Testing the (Un)Importance of Disciplinary Boundaries

Interdisciplinarity – a pursuit of thought and collaboration across disciplinary boundaries that underlies much of ISSR's work – has a value few would dispute in the abstract, but yields important puzzles and challenges in practice. On March 29, Millie Thayer (Sociology) led a panel conversation with four UMass scholars about their journeys toward interdisciplinarity, the historical sources and future evolution of academic boundaries, and the practical and political issues facing those who seek to build research, teaching and public engagement across disciplinary lines.

All noted that disciplines offer a structure aligned with particular theoretical assumptions and empirical questions. Julie Hemment (Anthropology) described how her effort to understand changing Russian political society on the ground after the collapse of the Soviet Union nudged her from her initial home in political science toward anthropological perspectives and methods. Likewise, Jane Fountain’s (Political Science) intellectual agenda has carried her across academic disciplines – from music to science to political science - in pursuit of broader insights on “the biggest problems” she could tackle. On the other hand, Donald Katzner (Economics) noted that the very categories/boundaries that can usefully organize individuals and ideas into areas can easily become instruments used to control intellectual agendas, and – worse – can render a discipline like Economics blind to signs coming from unexpected domains.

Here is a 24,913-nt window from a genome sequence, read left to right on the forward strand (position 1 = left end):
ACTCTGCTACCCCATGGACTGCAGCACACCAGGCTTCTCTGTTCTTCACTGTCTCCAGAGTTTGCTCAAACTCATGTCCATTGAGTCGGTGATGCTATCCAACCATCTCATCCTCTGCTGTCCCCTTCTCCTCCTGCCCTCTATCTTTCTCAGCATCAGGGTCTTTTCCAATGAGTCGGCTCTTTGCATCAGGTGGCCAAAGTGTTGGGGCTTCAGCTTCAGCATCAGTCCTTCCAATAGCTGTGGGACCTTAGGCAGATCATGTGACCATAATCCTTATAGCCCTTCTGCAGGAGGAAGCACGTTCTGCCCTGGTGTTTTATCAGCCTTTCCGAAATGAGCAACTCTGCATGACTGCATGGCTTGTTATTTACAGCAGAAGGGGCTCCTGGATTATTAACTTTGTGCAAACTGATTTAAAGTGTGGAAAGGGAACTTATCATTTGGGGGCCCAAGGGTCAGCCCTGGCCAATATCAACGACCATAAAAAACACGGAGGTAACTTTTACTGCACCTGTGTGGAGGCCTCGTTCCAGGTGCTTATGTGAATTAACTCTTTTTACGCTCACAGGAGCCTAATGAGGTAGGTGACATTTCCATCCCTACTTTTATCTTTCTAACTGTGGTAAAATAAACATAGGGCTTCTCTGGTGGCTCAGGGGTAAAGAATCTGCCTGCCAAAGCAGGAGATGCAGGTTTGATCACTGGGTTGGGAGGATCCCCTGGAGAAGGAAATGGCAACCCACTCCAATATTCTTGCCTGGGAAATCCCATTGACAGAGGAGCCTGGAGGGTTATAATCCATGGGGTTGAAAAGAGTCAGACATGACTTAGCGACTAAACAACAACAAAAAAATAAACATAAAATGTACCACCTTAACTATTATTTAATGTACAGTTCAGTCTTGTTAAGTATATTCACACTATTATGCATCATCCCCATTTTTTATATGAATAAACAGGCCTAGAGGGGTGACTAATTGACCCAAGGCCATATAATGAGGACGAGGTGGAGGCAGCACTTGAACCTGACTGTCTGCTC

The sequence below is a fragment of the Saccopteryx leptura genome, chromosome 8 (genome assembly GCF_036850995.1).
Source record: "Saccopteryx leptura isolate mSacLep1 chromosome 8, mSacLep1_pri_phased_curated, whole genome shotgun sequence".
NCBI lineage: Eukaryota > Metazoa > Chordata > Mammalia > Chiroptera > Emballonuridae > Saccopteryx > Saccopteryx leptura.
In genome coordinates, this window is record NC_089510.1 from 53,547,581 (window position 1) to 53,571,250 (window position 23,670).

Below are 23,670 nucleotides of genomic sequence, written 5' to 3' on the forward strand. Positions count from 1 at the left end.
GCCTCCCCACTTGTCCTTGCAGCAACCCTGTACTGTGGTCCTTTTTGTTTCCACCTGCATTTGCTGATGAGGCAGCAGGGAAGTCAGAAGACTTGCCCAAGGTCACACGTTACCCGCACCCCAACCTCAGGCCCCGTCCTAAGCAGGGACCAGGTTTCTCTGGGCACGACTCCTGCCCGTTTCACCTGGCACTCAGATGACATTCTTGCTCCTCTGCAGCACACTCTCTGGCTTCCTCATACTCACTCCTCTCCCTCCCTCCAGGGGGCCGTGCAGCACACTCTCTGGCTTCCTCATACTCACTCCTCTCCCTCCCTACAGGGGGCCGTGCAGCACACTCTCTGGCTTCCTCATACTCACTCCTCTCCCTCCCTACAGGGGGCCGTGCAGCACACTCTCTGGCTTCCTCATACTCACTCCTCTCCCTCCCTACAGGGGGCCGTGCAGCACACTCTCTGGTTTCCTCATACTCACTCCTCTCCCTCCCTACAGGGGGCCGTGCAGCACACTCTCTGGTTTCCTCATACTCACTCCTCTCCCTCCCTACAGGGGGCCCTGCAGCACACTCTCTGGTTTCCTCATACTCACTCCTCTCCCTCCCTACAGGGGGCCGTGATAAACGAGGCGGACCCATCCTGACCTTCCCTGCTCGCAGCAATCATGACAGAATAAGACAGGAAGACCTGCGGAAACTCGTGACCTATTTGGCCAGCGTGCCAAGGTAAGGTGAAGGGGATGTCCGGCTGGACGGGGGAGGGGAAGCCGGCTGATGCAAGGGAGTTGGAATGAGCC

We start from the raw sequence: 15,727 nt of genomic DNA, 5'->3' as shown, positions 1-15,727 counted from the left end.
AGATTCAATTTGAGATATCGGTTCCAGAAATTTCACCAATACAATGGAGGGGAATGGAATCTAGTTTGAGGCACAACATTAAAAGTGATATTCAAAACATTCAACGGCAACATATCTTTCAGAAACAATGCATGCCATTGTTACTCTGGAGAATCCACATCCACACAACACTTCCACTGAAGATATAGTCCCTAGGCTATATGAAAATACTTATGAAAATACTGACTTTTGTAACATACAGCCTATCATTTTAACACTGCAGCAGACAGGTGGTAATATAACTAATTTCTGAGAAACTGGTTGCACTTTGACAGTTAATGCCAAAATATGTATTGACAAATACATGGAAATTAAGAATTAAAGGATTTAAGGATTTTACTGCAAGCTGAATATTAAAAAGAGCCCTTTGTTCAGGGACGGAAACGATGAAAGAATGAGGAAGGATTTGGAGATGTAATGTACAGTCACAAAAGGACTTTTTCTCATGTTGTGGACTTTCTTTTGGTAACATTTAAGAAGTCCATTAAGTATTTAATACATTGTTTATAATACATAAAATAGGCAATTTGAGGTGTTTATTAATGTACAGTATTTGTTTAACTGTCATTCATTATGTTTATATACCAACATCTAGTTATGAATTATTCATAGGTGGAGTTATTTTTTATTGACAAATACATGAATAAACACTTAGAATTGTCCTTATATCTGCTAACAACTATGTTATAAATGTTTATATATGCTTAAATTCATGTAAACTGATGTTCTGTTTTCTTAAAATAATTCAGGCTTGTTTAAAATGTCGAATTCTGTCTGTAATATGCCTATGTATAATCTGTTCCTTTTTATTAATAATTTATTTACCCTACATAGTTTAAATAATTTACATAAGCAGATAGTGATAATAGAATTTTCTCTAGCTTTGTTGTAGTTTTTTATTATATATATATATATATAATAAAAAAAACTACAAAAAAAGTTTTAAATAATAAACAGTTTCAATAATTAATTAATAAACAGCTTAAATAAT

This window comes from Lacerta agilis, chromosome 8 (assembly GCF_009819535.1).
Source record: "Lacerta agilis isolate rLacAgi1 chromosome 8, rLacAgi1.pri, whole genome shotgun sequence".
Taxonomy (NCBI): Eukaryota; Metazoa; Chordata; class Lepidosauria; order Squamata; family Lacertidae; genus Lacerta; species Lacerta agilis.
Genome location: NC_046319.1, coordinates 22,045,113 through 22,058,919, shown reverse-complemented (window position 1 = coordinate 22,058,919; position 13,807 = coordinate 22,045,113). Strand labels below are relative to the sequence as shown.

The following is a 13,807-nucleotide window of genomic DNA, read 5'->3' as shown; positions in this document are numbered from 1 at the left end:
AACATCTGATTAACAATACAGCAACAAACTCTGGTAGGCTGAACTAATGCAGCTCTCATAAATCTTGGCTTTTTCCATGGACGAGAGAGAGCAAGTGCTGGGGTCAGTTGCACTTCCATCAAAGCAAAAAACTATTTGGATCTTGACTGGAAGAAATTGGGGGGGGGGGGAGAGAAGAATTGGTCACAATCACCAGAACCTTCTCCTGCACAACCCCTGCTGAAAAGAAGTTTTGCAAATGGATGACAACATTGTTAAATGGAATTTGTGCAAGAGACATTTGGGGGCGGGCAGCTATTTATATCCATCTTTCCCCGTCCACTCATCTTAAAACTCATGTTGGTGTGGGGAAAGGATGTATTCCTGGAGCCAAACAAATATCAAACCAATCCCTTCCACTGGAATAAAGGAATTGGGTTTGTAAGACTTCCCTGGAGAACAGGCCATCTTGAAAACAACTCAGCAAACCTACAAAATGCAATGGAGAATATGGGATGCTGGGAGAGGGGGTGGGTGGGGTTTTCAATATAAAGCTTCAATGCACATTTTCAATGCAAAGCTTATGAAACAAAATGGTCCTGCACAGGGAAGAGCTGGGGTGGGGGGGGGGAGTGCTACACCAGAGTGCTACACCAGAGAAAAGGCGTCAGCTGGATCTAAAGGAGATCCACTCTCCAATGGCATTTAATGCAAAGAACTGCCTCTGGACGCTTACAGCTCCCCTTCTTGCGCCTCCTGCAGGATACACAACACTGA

Laurel Smith-Doerr  (Sociology) pointed to the patterned nature of interdisciplinary work in the academy, noting that research shows graduate students and tenured faculty do it, while tenure track assistant professors do not. The need to persuade disciplinary gatekeepers, and thus secure publication and positions, helps to explain this early-career retreat from the boundaries, which is accentuated for scholars of color and other under-represented groups who face a higher burden of proof.  Citing a forthcoming publication with Croissant, Vardi, and Sacco, Smith-Doerr noted, “The narrative around collaboration and interdisciplinarity is positive,” but academic scientists face pressures to garner individual credit within established disciplinary traditions. In light of these realities, Fountain urged graduate students to “build their disciplinary chops” to engage effectively in an Academy where communities and careers are built through disciplines, and from there to explore the edges of their epistemologies, methods and approaches.  

This sobering message poses a challenge to scholars eager to “make social science matter” by translating it across domains, but the panelists also showed how to make good use of the structure of disciplines to build the political and intellectual resources that can enable them to reach effectively across their boundaries, through interdisciplinary collaboration.